Cambodian Prime Minister Hun Sen denies nepotism after promoting sons to high-level government positions
- Strongman leader has long shrugged off accusations that he favours relatives, despite his administration being full of officials with links to his family
Cambodian Prime Minister Hun Sen lashed out at critics on Thursday for questioning high-level appointments bestowed on his children, denying that the promotions were part of a strategy to “strengthen power”.
The 66-year-old leader has ruled Cambodia for 33 years and his administration is full of officials with links to his family. His three sons are in key posts across the country’s defence and intelligence establishments.
Hun Sen has long shrugged off accusations of nepotism but in a speech to students in Phnom Penh, he framed the promotions as a natural by-product of education and training.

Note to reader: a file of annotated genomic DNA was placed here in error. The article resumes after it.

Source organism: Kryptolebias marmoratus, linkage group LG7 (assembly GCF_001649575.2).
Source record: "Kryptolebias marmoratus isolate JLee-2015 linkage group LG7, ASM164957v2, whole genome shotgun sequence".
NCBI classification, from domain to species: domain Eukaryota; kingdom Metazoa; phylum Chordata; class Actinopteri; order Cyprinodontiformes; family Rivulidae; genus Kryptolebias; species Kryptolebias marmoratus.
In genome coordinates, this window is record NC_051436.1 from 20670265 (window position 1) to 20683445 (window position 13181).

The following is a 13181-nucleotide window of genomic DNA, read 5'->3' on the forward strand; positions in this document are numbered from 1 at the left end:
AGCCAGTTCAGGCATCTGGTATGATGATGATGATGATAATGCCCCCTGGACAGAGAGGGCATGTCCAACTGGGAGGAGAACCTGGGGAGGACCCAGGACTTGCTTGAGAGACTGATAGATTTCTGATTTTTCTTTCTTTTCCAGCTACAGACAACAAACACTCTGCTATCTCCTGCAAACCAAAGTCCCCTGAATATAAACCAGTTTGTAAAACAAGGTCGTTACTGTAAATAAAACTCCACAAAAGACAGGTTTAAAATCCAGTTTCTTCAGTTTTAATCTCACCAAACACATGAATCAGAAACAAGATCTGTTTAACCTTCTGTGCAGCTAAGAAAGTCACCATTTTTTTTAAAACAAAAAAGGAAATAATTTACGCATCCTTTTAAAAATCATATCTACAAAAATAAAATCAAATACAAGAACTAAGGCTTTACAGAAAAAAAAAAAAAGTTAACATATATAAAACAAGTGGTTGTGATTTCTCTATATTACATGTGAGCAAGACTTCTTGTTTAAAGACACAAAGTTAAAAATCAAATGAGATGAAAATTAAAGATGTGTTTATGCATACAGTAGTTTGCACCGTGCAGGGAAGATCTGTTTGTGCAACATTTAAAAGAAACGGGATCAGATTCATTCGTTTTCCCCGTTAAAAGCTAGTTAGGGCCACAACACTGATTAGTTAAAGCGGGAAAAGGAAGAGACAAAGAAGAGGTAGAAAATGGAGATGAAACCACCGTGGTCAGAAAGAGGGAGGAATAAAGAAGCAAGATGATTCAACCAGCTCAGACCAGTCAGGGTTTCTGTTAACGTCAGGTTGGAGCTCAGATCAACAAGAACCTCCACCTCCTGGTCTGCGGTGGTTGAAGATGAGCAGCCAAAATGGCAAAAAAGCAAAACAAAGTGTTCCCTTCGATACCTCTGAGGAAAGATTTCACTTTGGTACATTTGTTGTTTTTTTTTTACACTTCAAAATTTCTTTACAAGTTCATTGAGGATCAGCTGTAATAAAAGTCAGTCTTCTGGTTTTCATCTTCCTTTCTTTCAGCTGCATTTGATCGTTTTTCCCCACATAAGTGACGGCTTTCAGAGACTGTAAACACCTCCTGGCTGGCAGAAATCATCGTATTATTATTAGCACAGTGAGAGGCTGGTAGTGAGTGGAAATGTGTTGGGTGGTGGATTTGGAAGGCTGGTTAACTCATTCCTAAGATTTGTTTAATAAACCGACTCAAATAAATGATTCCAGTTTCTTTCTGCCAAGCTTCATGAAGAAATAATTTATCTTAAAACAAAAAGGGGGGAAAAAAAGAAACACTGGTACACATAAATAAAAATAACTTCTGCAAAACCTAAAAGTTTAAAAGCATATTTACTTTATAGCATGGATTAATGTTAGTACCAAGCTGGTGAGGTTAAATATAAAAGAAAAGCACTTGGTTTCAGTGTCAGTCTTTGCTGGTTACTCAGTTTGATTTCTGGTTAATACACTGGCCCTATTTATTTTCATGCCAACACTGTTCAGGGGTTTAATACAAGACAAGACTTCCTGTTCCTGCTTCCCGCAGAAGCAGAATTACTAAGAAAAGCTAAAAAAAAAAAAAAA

“I read a media briefing sent to me this morning about Hun Sen promoting (his) children,” he said.
“I want to ask everyone: Are my children human beings? Are they citizens?”
He said they had advanced degrees and had studied abroad.
“They say it is to strengthen power. We sent them for training. What should we train them for?”
Analysts say Hun Sen has stayed in power for decades through a mix of political savvy and loyal networks in the security forces, and that he is grooming his sons as possible successors.
Hun Manet, his eldest son, was promoted in early September to chief of joint staff of the Royal Cambodian Armed Forces as well as the commander of the infantry army headquarters.
He graduated from the US military academy at West Point and the government said his new responsibilities were merit-based.
Hun Sen’s second son Hun Manit is the head of a military intelligence unit, and his youngest Hun Many is a parliamentarian who oversees the ruling party’s far-reaching youth movement.
In July, Hun Sen’s Cambodian People’s Party won all seats in parliament after holding an election without an opposition.
The Supreme Court dissolved the only viable party challenging CPP rule in November 2017 amid a wide-ranging crackdown on dissent.